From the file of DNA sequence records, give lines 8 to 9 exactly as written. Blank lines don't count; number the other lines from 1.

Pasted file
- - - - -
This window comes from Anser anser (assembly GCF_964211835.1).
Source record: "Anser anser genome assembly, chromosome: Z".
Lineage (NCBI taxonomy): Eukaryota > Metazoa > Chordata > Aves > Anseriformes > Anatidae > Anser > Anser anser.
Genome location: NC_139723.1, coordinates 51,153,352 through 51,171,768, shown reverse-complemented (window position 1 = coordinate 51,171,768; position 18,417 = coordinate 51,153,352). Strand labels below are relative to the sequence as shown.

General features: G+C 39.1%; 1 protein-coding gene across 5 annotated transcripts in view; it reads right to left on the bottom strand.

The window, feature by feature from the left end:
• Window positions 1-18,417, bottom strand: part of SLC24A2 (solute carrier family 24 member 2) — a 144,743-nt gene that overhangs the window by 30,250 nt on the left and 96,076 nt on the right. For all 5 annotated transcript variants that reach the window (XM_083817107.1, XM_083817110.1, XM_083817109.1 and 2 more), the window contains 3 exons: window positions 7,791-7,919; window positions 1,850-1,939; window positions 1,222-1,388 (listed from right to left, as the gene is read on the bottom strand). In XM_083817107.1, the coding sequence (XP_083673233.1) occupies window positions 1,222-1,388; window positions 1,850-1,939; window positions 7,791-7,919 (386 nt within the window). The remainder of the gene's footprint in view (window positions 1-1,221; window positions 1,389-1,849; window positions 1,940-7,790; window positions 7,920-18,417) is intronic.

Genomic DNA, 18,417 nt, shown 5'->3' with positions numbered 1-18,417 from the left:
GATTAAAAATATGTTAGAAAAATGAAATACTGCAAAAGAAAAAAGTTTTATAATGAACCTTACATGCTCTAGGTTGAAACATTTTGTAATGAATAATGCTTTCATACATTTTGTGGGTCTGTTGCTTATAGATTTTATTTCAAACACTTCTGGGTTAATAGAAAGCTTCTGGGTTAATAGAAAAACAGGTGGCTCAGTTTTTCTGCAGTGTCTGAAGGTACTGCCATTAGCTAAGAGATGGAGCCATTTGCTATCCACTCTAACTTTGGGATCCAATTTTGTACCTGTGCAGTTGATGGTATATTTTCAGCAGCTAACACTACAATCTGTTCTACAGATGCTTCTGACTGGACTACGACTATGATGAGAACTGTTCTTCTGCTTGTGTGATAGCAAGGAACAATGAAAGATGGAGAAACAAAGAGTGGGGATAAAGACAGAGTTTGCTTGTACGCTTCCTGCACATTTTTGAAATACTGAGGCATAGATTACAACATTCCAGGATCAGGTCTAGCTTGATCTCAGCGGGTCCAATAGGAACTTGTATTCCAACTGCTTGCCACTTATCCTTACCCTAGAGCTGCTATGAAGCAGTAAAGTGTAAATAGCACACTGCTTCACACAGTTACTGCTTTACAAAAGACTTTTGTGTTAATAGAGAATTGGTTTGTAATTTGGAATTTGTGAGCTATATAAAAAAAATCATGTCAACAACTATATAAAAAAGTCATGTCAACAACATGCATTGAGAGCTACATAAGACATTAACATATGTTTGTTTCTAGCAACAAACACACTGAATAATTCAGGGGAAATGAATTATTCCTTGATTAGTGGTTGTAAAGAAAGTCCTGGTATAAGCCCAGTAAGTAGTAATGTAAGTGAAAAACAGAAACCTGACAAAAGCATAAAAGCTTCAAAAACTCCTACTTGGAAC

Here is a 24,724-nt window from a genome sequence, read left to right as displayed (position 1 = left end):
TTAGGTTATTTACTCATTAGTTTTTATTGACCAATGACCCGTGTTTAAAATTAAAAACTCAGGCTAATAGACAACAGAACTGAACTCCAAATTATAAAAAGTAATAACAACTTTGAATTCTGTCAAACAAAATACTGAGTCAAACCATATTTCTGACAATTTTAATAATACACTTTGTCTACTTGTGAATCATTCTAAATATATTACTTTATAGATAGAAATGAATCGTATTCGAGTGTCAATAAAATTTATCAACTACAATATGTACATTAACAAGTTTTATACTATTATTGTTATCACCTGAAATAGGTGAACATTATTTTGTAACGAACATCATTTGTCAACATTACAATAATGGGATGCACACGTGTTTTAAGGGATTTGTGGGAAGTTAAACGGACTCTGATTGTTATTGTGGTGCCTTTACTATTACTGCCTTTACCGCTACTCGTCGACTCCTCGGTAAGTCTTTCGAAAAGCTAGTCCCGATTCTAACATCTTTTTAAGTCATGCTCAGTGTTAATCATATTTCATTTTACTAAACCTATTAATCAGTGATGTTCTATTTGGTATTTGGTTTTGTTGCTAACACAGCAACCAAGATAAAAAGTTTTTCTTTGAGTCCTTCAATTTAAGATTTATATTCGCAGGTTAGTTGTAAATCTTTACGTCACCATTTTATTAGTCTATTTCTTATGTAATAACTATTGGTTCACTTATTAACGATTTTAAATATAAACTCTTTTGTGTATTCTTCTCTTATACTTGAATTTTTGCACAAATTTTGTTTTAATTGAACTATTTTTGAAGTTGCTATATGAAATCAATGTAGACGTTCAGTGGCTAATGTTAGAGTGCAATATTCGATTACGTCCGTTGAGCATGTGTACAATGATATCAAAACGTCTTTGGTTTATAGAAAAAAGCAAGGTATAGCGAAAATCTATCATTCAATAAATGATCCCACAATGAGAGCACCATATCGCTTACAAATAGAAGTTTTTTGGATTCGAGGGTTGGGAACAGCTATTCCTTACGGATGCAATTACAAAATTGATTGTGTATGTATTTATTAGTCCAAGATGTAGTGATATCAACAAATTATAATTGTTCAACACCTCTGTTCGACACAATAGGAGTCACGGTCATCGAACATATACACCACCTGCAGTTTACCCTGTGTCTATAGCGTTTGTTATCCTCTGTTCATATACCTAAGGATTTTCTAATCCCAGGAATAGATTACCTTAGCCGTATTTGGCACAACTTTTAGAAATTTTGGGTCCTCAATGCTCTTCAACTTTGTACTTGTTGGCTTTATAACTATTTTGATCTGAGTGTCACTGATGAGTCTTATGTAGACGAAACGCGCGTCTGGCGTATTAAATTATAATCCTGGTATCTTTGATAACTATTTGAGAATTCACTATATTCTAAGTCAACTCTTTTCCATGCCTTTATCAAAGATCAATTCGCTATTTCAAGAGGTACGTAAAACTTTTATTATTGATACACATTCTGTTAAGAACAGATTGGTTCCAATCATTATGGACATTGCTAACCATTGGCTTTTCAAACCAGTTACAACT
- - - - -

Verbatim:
Genomic DNA, 18,417 nt, shown 5'->3' with positions numbered 1-18,417 from the left:
GATTAAAAATATGTTAGAAAAATGAAATACTGCAAAAGAAAAAAGTTTTATAATGAACCTTACATGCTCTAGGTTGAAACATTTTGTAATGAATAATGCTTTCATACATTTTGTGGGTCTGTTGCTTATAGATTTTATTTCAAACACTTCTGGGTTAATAGAAAGCTTCTGGGTTAATAGAAAAACAGGTGGCTCAGTTTTTCTGCAGTGTCTGAAGGTACTGCCATTAGCTAAGAGATGGAGCCATTTGCTATCCACTCTAACTTTGGGATCCAATTTTGTACCTGTGCAGTTGATGGTATATTTTCAGCAGCTAACACTACAATCTGTTCTACAGATGCTTCTGACTGGACTACGACTATGATGAGAACTGTTCTTCTGCTTGTGTGATAGCAAGGAACAATGAAAGATGGAGAAACAAAGAGTGGGGATAAAGACAGAGTTTGCTTGTACGCTTCCTGCACATTTTTGAAATACTGAGGCATAGATTACAACATTCCAGGATCAGGTCTAGCTTGATCTCAGCGGGTCCAATAGGAACTTGTATTCCAACTGCTTGCCACTTATCCTTACCCTAGAGCTGCTATGAAGCAGTAAAGTGTAAATAGCACACTGCTTCACACAGTTACTGCTTTACAAAAGACTTTTGTGTTAATAGAGAATTGGTTTGTAATTTGGAATTTGTGAGCTATATAAAAAAAATCATGTCAACAACTATATAAAAAAGTCATGTCAACAACATGCATTGAGAGCTACATAAGACATTAACATATGTTTGTTTCTAGCAACAAACACACTGAATAATTCAGGGGAAATGAATTATTCCTTGATTAGTGGTTGTAAAGAAAGTCCTGGTATAAGCCCAGTAAGTAGTAATGTAAGTGAAAAACAGAAACCTGACAAAAGCATAAAAGCTTCAAAAACTCCTACTTGGAAC